CULTIVATION OF BEARDED IRISES
BY DEE STEWART
When you receive your order
Unpack the iris immediately upon receipt. Ideally the irises should be planted within a day or so after receiving them. If not planted immediately, store in a COOL, DRY, WELL VENTILATED area for up to a week. The sooner the irises are planted (particularly the smaller "medians"), the more likely they will perform well the following spring.
What do I receive when I buy an iris?
You purchase the rhizomes. The rhizomes will vary in size greatly based on genetics and culture. Some TB rhizomes can be large while others will be somewhat smaller. Dwarf iris will be very small
When and where to Plant
For best results, iris should be planted in July, August or September, in a spot where they will receive at least half a day of sun; with EXCELLENT drainage. It's imperative that the roots of newly planted Iris be well-established before the growing season ends. In areas with hot summers and mild winters, September or October planting may be preferred.
Iris will thrive in most well-drained garden soils. Planting on a slope or in raised beds helps ensure good drainage. If your soil is heavy, coarse sand or humus may be added to improve drainage.
Depth to Plant
Iris should be planted so the tops of the rhizomes are exposed and the roots are spread out facing downward in the soil. In very light soils or in extremely hot climates, covering the rhizome with 1 inch of soil may be desirable.
Iris are generally planted 12 to 24 inches apart. Close planting gives an immediate effect, but closely planted Iris will need to be thinned often. Plants spaced further apart will need less frequent thinning.
Newly set plants need moisture to help their root systems become established. Specific watering information depends on your climate and your soil, but keep in mind that deep watering at long intervals is better than more frequent shallow waterings. Once established, Iris normally doesn’t need to be watered except in arid areas.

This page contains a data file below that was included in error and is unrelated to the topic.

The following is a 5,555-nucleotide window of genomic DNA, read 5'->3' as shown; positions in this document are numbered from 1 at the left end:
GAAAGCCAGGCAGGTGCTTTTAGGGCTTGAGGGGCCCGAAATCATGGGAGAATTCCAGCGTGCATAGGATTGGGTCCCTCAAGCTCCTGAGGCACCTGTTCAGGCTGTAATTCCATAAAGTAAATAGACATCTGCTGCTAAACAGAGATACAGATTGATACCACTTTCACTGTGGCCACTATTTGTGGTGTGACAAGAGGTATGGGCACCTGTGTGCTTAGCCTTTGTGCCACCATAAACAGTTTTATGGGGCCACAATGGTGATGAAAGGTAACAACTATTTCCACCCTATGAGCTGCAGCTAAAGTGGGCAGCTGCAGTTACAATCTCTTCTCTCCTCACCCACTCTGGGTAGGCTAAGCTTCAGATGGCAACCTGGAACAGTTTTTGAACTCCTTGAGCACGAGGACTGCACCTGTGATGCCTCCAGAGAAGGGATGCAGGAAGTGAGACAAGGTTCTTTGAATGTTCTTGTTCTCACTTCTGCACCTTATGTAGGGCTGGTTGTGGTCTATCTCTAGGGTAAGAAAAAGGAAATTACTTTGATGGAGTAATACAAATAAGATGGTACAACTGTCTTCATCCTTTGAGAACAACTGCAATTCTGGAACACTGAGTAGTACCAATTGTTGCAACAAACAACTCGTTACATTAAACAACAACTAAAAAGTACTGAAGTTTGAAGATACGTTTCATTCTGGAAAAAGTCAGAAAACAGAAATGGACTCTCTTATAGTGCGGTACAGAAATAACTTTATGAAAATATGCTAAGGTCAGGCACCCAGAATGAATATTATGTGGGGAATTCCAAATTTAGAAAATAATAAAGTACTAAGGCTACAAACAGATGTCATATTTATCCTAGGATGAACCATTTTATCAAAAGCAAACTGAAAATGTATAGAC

General Garden Care
Keep your iris beds clean and free of weeds and debris. Bloom stems should be cut off/or snapped off close to the ground after blooming. Remove any diseased or brown leaves.
What kind of Fertilizer is used?
Use either a balanced fertilizer such as a 5-10-10 or 6-12-12. Do not use any fertilizer with a high Nitrogen number as this will force rapid growth and lead to soft rot. I try to find a fertilizer low in Nitrogen which is the first of the numbers.
When to fertilize?
I fertilize two times a year. The first time, earliest spring just as the iris is starting to grow. The second time is at the very end of the season, or after I have finished planting the beds for the year.
What Diseases do Iris Get?
Relatively few, but there are some.
SOFT ROT: Bacterial soft rot is easy to identify by the soft, mushy, foul-smelling rhizome. Caused by over watering or over fertilizing or a combination of both. Yellowing of the leaves is usually the first indication of the problem, showing up at the bases of the fan. Scrape soil away from the rhizome. Use a spoon to scoop out the soft mushy tissue. Dust with a bleach based cleanser such as Comet or drench with a bleach solution of 1 part bleach to 9 parts water. Allow the treated part to be exposed to the sun for several days to dry out before covering with soil.
IRIS BORER: We do not have borers here in the West, so contact your local nursery.
FUNGAL LEAF SPOT: Can make the garden look unsightly and is caused by wet conditions. Spores that cause leaf spot can live in garden debris, so it is necessary to keep a CLEAN garden. Remove all the dead iris leaves. Wet winters keep an eye out for the beginnings of leaf spot. Cut off and destroy any leaf or part of leaf that is affected. Spray with Diainol, Captan, Benlate, Dithane, Maneb or Zineb in early SPRING and after each rain.